Parents’ rights to consent for their children are not limited by notions of bodily integrity and medical benefit alone and includes the right of parents to elect circumcision for their children.
Consent and Parental Rights
Minors, by definition, are incapable of making decisions for themselves. Therefore, consent on behalf of minors is routinely provided by parents where parents determine what is in the best interests of the child. This right is not limited by notions of bodily integrity and medical benefit alone. Rather, in securing the best interests of a child, parents rightly consider “social, cultural, religious, and familial benefits and harms” in addition to medical benefits and harms when making decisions. Although regulated, a parent’s right to make decisions on behalf of a child is acknowledged as fundamental and universal, even for practices which can cause harm to the child and carry no medical benefit. As a religious rite made safe through medicalization, the decision to circumcise a child, male or female, is ultimately the right of parents to make.
Parental consent is routinely given for participating in elective yet dangerous activities. These include signing injury waivers for sports and entertainment, where the potential for injury is substantial. There is no question that a parent has the right to authorize activities like swimming, gymnastics, skateboarding, playing football, etc. despite risks of head injuries, drowning, paralysis, and death. The risk of these activities is assumed by the parent on behalf of the child. These risks are mitigated by regulations (e.g. helmets, lifeguards) rather than outright and overly broad bans on the activities themselves.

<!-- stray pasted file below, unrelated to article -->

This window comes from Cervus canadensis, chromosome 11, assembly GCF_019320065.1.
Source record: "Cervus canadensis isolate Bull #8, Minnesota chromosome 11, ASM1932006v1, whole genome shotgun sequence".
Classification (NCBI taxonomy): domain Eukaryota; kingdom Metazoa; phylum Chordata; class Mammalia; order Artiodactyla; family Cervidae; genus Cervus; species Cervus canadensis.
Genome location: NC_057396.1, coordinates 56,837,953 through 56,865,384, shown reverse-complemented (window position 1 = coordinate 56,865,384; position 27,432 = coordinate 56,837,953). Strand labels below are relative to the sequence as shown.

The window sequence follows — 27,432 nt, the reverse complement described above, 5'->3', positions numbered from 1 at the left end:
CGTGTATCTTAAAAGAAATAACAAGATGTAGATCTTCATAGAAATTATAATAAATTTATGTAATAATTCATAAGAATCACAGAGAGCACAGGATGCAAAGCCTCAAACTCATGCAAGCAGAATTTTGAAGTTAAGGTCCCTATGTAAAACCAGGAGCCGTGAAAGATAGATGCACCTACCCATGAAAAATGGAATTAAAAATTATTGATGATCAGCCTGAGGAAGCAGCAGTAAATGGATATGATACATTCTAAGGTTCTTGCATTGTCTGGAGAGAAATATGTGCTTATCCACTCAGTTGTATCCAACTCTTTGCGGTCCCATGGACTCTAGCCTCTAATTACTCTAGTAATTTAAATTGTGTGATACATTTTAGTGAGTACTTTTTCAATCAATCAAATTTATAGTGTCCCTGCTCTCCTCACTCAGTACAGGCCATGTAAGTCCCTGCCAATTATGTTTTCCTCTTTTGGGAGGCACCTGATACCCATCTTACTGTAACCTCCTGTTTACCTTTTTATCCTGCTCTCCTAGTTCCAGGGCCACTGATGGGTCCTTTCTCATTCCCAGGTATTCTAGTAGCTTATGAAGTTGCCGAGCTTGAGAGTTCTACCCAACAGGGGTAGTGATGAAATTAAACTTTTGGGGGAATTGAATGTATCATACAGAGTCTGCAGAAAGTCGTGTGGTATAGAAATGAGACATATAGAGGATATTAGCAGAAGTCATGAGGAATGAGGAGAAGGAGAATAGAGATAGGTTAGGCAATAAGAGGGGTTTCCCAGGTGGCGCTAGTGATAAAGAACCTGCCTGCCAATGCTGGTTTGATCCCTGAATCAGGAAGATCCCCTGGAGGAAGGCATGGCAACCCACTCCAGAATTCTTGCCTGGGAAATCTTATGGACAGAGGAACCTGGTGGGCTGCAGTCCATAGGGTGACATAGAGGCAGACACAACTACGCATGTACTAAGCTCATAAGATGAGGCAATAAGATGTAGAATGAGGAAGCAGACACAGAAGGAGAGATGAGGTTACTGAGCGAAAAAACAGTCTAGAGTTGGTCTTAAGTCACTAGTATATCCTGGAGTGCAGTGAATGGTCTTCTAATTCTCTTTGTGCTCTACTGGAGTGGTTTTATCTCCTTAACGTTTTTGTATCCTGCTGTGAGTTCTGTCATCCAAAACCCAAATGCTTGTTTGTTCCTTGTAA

Consent is also required for medical procedures with potential for harm. The primary example is immunizations against communicable disease. Immunizations are a public health imperative despite the documented (though rare) potential for adverse effects. These effects range from minor to severe allergic reactions and fatalities. Though vaccinations are necessary to prevent health risks to the public, the presence of these risks demonstrates that the individual right of a child to be protected from possible harm is not absolute. In the United States, vaccinations are often functionally required.
Parents further have a right to consent to a number of purely aesthetic procedures. There is no medical indication nor benefit from body piercings on children, and ear piercing (the most prevalent type) is known to have a number of complications including allergies, tearing of the earlobe, deformation of the auricle, and infection with purulent discharge, the latter of which occurs in 24% of all piercings. More serious complications that require surgical intervention have also been observed. Even delaying piercings to adolescence is not without risk; in one study, 80% of children pierced after the age of 11 developed unsightly ear growths (keloids). The risks of piercing is such that the American Academy of Pediatrics does not condone ear piercings for infants.